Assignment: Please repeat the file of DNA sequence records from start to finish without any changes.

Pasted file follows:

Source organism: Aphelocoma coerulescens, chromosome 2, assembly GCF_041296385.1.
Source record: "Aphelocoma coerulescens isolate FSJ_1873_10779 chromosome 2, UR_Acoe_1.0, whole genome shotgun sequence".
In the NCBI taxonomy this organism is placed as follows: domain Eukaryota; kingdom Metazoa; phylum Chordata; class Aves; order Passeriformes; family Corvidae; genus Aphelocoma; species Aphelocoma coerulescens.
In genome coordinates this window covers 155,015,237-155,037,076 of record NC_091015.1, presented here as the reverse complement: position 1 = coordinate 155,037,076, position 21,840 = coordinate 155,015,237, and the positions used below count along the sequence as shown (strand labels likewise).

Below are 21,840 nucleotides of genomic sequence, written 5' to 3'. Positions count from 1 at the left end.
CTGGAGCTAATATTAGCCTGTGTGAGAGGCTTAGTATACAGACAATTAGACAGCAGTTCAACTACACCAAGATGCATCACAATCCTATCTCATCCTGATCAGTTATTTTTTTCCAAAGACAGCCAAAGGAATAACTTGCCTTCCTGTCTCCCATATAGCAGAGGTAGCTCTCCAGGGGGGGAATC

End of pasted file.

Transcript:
Source organism: Aphelocoma coerulescens, chromosome 2, assembly GCF_041296385.1.
Source record: "Aphelocoma coerulescens isolate FSJ_1873_10779 chromosome 2, UR_Acoe_1.0, whole genome shotgun sequence".
In the NCBI taxonomy this organism is placed as follows: domain Eukaryota; kingdom Metazoa; phylum Chordata; class Aves; order Passeriformes; family Corvidae; genus Aphelocoma; species Aphelocoma coerulescens.
In genome coordinates this window covers 155,015,237-155,037,076 of record NC_091015.1, presented here as the reverse complement: position 1 = coordinate 155,037,076, position 21,840 = coordinate 155,015,237, and the positions used below count along the sequence as shown (strand labels likewise).

Below are 21,840 nucleotides of genomic sequence, written 5' to 3'. Positions count from 1 at the left end.
CTGGAGCTAATATTAGCCTGTGTGAGAGGCTTAGTATACAGACAATTAGACAGCAGTTCAACTACACCAAGATGCATCACAATCCTATCTCATCCTGATCAGTTATTTTTTTCCAAAGACAGCCAAAGGAATAACTTGCCTTCCTGTCTCCCATATAGCAGAGGTAGCTCTCCAGGGGGGGAATC